It was on 1 July 1916, one hundred years ago, that one of history’s deadliest battles would begin. The Battle of the Somme is considered to be one of the bloodiest battles in military history. In total the battle spanned 141 days – ending on 18 November 1916 – and saw the British Army alone suffer more than 400,000 casualties. Now, on the 100th anniversary of the Battle of the Somme, Britain prepares to remember the sacrifices made as the First World War centenary commemorations, which began in 2014, continue.
What was the Battle of the Somme?
In the summer of 1916 the British and French armies launched a joint offensive against the German forces in the Somme region of France. General Sir Douglas Haig of the British Army had hoped to break German lines at the Somme and bring to an end the deadlock of trench warfare. He had also hoped that this offensive would ‘battle-harden’ his troops in the process – many of whom were inexperienced volunteers recruited following the outbreak of war. So, on 1 July 1916, British troops rose from their trenches and advanced across no man’s land.
General Haig’s ‘Big Push’ offensive would prove ineffective and as the soldiers advanced they were met by a hail of German gunfire. On the first day alone the British Army suffered 57,470 casualties, including 19,240 deaths, making it the bloodiest day in British military history. 141 days of fierce battle would follow, with the Battle of the Somme finally coming to an end on 18 November 1916.
It was a pivotal battle that would prove to be a turning point in the First World War. Tanks were deployed by the British Army for the first time. Crucial military lessons were learned and, as a result, new tactics, weapons and techniques for coordinating attacks were applied in future battles, all of which would contribute to the eventual allied victory in 1918.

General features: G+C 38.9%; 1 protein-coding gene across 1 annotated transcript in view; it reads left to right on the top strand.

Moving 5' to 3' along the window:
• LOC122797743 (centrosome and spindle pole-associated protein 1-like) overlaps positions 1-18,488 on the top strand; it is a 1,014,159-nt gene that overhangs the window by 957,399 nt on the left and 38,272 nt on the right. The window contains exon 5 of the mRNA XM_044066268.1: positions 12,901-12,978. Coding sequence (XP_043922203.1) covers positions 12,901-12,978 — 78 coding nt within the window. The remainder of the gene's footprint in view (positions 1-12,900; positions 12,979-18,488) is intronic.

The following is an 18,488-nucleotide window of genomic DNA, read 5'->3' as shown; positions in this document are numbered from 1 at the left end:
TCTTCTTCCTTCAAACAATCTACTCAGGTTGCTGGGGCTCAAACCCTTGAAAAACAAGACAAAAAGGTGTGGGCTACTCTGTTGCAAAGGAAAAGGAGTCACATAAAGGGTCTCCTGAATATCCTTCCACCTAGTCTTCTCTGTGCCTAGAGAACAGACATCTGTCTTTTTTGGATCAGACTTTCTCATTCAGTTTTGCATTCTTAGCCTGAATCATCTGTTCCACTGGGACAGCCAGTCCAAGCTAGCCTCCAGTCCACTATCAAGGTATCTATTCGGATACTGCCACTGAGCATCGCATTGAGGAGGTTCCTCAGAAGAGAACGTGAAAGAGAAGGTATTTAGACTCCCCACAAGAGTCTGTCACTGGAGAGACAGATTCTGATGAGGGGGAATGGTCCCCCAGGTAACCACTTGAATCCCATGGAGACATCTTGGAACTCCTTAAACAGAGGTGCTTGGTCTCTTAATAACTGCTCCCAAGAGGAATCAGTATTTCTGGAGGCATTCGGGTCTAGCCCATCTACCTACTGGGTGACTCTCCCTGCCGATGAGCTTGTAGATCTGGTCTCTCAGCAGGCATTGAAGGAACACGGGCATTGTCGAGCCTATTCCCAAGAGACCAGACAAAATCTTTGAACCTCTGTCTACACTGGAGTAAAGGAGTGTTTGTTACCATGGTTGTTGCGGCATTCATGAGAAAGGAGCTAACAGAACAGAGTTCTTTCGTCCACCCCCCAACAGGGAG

Regardless of its impact on the outcome of the war, the Battle of the Somme will forever be remembered for the devastating death toll. By the time the Battle of the Somme ended on 18 November 1916, the number of British casualties had risen to 419,654, while the total casualties counted on all sides reached more than one million. The human cost at the Battle of the Somme was appalling and, for many families, remains the most painful and devastating battle of the First World War.
The 100th anniversary of the Battle of the Somme commemorative coin
The Battle of the Somme commemorative coin has been released as part of The Royal Mint’s five-year programme of commemoration of the First World War. Produced in collaboration with The Imperial War Museum, the programme, which began in 2014, tells the story of the emotive journey from outbreak to armistice.
The design for the Battle of the Somme coin, by coinage artist John Bergdahl, depicts a poignant scene from the terrible event. Infantrymen advance into no man’s land in the foreground, while the significance of the debut of the tank at the Battle of the Somme is depicted in the background of the design. The coin’s edge lettering, ‘DEAD MEN CAN ADVANCE NO FURTHER’, is an apt quotation taken from Major-General Sir Beauvoir de Lisle, Commander of the 29th British Division.
John Bergdahl’s association with The Royal Mint stretches back many years. His recent work includes the £2 coin marking the 800th anniversary of the Magna Carta and he also designed a coin commemorating the 100th anniversary the Battle of Jutland, which features alongside this coin in the First World War 2016 Six-Coin Set.
It also seems fitting that this year we honour the role of the Army in the First World War on a £2 coin. You’ll be able to find this in your change later this year, so keep your eyes peeled and let us know when you find it. Join fellow coin hunters on Twitter and tweet using #CoinHunt, or share your latest finds on our Facebook page.